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This article was published 12/6/2013 (1200 days ago), so information in it may no longer be current.
Any student of history -- heck, anyone who's ever been a student at all -- would recognize Leonardo da Vinci as one of the world's greatest multi-faceted intellects -- a painter, sculptor, inventor, mathematician, engineer, anatomist, cartographer, writer and more.
But only a viewer of the new made-for-cable drama Da Vinci's Demons might think of the legendary Italian Renaissance thinker as a rabble-rouser, a womanizer, a deadly ambidextrous swordsman, a drinker, an incorrigible late-night carouser and an opium-smoking idealistic dreamer.
Da Vinci's Demons, which premi®res Friday, June 14 at 8 p.m. on Super Channel, is the latest drama offering from U.S. cable's Starz network, the specialty service that gave us four seasons of the blood-soaked and sex-obsessed CGI spectacle Spartacus (which aired in western Canada on Movie Central).
Clearly, the goal with Da Vinci's Demons is to capitalize on, and build upon, the audience generated by Spartacus, Starz's most successful and longest-running original series to date. In addition to the necessary nods to science, art and invention that must be part of any drama focused on the great man, this "historical fantasy drama (that) follows the 'untold' story of the world's greatest genius" also delivers generous helpings of sex and violence, set against an ornate 15th-century backdrop that is completely the product of 21st-century digital-effects wizardry.
The tone of the series is set in its first few moments, as 25-year-old Leonardo da Vinci (played by Tom Riley) is invited to share an opium pipe with a mysterious Turkish visitor. OK, so the genius is into mind-expanding drugs. Next, the action flashes back a few days and we see Leo in a sun-soaked meadow, sketching feverishly while flirting with a topless female model; moments later, he convinces a young assistant to strap himself to a cumbersome, kite-like device so he can test its airworthiness by towing it behind a horse-drawn wagon that he sets careening across the meadow.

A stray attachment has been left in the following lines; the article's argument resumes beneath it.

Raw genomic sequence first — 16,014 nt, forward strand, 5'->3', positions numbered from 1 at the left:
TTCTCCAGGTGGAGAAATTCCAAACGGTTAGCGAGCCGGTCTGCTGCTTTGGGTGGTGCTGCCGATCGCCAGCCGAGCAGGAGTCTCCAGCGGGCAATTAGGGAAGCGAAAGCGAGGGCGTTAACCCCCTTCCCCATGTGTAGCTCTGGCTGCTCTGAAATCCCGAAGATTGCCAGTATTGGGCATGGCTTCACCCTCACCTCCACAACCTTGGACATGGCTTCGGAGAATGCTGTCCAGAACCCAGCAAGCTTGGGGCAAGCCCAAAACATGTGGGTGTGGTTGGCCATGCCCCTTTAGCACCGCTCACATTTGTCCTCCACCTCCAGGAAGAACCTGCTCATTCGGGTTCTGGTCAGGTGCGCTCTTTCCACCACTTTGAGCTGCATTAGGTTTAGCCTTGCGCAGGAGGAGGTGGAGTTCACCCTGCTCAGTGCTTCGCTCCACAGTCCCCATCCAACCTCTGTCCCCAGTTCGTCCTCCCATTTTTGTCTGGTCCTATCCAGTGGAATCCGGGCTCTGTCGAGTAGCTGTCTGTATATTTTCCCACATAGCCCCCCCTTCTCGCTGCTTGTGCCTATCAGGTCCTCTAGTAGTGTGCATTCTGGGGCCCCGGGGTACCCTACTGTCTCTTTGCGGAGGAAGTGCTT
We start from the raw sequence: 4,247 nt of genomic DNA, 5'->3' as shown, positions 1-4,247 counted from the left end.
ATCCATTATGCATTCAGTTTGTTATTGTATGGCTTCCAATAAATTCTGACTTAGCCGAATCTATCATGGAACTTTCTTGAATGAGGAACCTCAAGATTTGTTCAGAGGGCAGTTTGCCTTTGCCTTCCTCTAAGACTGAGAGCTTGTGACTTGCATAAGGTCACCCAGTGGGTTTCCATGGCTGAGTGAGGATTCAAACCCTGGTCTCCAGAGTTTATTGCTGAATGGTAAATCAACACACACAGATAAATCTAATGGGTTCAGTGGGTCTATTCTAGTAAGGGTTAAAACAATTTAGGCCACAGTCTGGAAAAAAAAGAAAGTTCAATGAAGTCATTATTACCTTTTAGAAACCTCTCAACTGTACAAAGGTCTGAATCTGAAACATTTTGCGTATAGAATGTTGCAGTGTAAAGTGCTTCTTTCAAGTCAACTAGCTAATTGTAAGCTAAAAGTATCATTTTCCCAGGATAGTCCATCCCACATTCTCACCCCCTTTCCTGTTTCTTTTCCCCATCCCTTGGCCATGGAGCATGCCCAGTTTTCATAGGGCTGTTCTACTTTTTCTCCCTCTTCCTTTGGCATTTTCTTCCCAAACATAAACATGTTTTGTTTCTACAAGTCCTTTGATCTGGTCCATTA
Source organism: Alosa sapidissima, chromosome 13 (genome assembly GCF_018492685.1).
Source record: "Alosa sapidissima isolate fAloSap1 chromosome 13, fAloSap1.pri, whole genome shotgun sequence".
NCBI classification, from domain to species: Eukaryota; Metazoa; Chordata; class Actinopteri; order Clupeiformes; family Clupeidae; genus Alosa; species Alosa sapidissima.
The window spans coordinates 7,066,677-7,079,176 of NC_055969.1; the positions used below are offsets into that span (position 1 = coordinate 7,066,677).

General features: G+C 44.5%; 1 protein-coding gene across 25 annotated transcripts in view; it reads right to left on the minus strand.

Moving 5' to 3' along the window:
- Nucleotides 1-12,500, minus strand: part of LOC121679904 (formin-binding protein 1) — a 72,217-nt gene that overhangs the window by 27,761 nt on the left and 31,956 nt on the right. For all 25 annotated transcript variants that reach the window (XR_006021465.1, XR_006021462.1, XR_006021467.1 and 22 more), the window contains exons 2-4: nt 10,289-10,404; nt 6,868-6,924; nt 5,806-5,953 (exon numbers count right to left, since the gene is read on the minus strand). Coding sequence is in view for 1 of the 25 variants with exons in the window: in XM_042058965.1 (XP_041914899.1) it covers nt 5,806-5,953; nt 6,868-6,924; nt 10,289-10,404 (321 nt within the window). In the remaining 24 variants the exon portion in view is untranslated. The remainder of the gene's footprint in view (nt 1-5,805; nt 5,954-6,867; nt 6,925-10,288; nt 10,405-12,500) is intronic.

Back in the medieval muck of downtown Florence, da Vinci catches the eye of the beautiful Lucrezia Donati (Laura Haddock), who, as the mistress of powerful nobleman Lorenzo Medici (Elliot Cowan), represents exactly the sort of forbidden fruit that headstrong (and groin-steered) Leonardo can't resist.
When he gets into yet another brush with the law, defending a stranger being bullied by soldiers in a tavern, we learn that Leonardo is the bastard son of a member of the royal court, and that his father has almost run out of patience when it comes to extricating the young genius from the trouble he creates for himself.
Da Vinci's mischief, however, seems quite trifling when compared to the power-crazed antics of the Medici clan or, even worse, the blood-thirsty savagery of the papacy. Indeed, there's much menacing madness afoot.
By the end of the series premi®re, series creator David S. Goyer (co-writer of the Dark Knight trilogy) has created a narrative that is labyrinthian, preposterous and yet somehow oddly compelling. His whimsical re-imagining of da Vinci as an action hero (portrayed with likable panache by Riley) is patently silly but rather entertaining to watch, sort of a 15th-century version of James Bond who's probably as close as his pre-nuclear age could come to spawning a superhero.
Simply put, it's good, dumb summer fun.
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Checking in: Also premiering Friday on Super Channel (at 9 p.m., after Da Vinci) is Season 2 of the retro-cool drama Magic City, which follows the efforts of circa-1960 Florida hotelier Ike Evans (Jeffrey Dean Morgan) to maintain his Miramar Playa Hotel's status as a stylish Miami Beach destination while trying to extricate himself from the Mob ties that originally financed his dream.
The series' sophomore season features the arrival of new cast member James Caan as an organized-crime boss from Chicago who takes a dangerous interest in goings-on at the Miramar Playa.
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